In Honor of Tenley Albright’s Birthday

Today, July 18, marks the 84th birthday of Tenley Albright. Born in 1935, Tenley Albright was a trailblazer in U.S. figure skating, becoming the first American lady to win an Olympic title (1956), as well as the first to win a World championship (1953, 1955). Albright captured a total of six World and Olympic medals in her career, as well as five National titles. Albright’s success–together with that of her contemporary, Dick Button–signaled the United States’ coming of age as a competitive force in the figure skating world.

Tenley Albright in her competitive days

After her Olympic victory, Albright left competitive figure skating to focus on her education. Here again she was a trailblazer, graduating from Harvard Medical School in 1961 and becoming a surgeon during an era when women represented only 6% or less of the average medical school class. She practiced surgery for 23 years, raising three daughters along the way.

Today, Tenley Albright continues to live in the Boston area, as she has for most of her life, and remains connected to the figure skating world and to her home club, the Skating Club of Boston. Recently, I heard Albright speak at the groundbreaking ceremony for the Skating Club’s new facility. As I listened to Albright and saw her chatting with others at the event, I was struck by her joy and vitality. Still lovely and radiant, more than 60 years after her Olympic victory, it seems she was destined to brighten our world in multiple ways. 

In honor of Tenley Albright’s 84th birthday, I thought I’d share some of the text of her speech at the Skating Club groundbreaking event. Although the speech was short, she shared some great memories from her early skating days.


Teny Albright’s speech:  Skating Club of Boston groundbreaking event

I just couldn’t picture the Skating Club not being on Soldiers Field Road. It just didn’t seem … possible. But today, I’ve changed my mind. (Laughter from crowd.) Just think–Ice Chips could be here! And Ice Chips was what got me interested in skating. 

During World War II, my mother took me over to see Ice Chips at the Skating Club. And I remember watching Jane and Sally McGonagle, and Gretchen Merrill, who was our National champion. And she was having so much fun on the ice, and it looked like flying. I said to my mother, “I’d like to try that.” Well, there was gas rationing, so I could only go rarely at that time. But of course, the more I did it, the more I went, the more I wanted to.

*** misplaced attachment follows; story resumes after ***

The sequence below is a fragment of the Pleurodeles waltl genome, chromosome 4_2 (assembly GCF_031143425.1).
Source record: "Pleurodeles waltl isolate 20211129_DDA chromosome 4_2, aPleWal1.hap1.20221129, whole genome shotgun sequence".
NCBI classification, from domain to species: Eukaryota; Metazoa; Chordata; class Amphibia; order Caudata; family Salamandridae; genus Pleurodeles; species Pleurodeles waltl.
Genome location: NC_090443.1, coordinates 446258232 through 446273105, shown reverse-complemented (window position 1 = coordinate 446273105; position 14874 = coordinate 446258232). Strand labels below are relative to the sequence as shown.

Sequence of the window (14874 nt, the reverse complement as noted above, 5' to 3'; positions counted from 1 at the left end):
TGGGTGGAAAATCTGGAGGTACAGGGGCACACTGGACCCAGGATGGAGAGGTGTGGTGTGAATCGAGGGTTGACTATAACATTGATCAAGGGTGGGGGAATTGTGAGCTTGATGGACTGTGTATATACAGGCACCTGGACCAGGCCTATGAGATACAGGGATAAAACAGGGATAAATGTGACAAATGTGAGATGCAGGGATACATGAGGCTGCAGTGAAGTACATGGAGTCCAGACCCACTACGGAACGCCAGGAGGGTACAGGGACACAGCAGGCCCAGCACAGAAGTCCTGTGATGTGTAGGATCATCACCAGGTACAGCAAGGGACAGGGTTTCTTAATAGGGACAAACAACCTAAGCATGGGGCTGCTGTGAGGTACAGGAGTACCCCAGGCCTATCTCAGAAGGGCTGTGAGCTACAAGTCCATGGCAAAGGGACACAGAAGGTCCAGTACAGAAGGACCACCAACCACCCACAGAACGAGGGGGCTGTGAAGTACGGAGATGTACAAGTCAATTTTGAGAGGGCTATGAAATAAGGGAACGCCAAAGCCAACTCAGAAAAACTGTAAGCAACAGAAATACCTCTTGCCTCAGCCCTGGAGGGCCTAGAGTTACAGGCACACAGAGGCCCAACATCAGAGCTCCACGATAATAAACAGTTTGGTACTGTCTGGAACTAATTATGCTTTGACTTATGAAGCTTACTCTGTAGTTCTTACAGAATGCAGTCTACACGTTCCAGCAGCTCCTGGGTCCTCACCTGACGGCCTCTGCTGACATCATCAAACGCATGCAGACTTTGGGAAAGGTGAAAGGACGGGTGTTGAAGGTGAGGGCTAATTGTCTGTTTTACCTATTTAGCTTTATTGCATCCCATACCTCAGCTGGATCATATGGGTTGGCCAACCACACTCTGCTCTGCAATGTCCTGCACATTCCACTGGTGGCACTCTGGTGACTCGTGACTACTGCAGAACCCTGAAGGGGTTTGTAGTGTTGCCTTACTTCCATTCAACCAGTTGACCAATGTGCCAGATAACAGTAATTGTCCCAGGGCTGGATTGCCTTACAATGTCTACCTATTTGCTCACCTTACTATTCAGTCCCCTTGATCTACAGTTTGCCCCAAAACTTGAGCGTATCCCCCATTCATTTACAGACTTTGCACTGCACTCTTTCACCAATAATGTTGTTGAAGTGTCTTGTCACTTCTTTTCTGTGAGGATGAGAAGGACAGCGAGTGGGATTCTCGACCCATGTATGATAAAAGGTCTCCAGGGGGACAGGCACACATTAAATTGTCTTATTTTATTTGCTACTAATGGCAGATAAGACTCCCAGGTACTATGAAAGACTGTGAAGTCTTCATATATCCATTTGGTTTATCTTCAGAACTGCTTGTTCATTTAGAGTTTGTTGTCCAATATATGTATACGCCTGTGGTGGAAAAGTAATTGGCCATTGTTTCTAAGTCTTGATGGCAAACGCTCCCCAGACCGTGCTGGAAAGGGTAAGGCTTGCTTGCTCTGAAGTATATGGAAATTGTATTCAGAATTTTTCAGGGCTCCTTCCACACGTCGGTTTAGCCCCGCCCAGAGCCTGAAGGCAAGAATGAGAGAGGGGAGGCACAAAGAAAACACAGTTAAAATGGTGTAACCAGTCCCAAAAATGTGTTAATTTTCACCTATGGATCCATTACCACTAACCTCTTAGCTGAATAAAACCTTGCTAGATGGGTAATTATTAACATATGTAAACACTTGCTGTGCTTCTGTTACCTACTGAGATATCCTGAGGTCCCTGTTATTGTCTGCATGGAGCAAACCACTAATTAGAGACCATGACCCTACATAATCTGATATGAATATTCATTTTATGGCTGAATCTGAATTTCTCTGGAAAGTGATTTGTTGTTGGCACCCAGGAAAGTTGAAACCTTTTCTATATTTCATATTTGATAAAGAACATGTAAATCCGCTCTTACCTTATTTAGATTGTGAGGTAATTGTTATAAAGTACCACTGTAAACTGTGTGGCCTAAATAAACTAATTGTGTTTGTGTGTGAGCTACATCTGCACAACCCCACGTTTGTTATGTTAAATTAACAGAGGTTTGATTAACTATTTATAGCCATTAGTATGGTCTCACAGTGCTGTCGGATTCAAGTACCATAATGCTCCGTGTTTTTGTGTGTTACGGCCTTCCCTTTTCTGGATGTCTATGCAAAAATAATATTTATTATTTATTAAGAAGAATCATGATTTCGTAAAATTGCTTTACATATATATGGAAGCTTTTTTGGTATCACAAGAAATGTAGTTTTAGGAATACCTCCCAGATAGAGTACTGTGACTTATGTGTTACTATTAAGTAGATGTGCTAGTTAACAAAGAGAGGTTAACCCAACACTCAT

And not only Ice Chips, but after I had polio, skating was my rehab. The doctors had told my parents that parents wouldn’t let their children play with me. Because at that time, we didn’t know what caused polio, how it was contracted, what was the treatment, and so on. And I clearly remember that front right corner of the ice, that seemed so big, and I remember going hand over hand along the rail of the ice. And I loved it. And it was so special to me. 

Tenley Albright at the Skating Club groundbreaking event, with Scott Hamilton and Benjamin T. Wright

And then there was another National champion at the Club, Joan Tozzer. When I was 11, I got the Joan Tozzer award for most improvement. Well, my parents told me years later that they’d looked at each other and said: “How will Tenley ever spend $400 on skating lessons?” (More laughs.) 

And during the competitive years, just the support you felt from your friends–from everybody at the Skating Club–was terrific. I remember at the send-offs … at that time, we had to sit upstairs and have our dinner, and then run down and put our skates on and do our competitive programs. That was a little hard. I know that’s changed now:  You skate before you eat. (Laughter.) 

Those early mornings … I’d call the Skating Club after ten o’clock at night. And if [the ice] wasn’t sold at four o’clock, five o’clock, or six o’clock in the morning, for hockey, they’d let me go skate. And watch the sun rise. We’d do all sorts of silly things. We’d put on music and try things I would never want anybody to see. And that was very special. 

It’s always been so special.  But it’s not just for the skating. The Skating Club has been a real community. A community of mothers and fathers. A community for all the skaters, and the coaches, and anybody interested in skating. Sometimes we forget that part, but it’s not just the skaters themselves. And of course, that brings to mind the families we lost. Maribel Vinson and her family, and our other precious families, in 1961 [in the Sabena Air plane crash]. 

The Skating Club of Boston has always been known for its excellence and for the specialness of skating. At a National Championships, there was a complaint against me from the coaches and parents of one of my competitors, because they said my name was announced louder than theirs … “The Skating Club of Boston!” So it’s always been recognized, not just by us, but all over the world. And it’s very hard not to go through every memory that we have here, while we’re all together. I know we’ve been doing that today.  

You can visit this page for a short biography of Tenley Albright:

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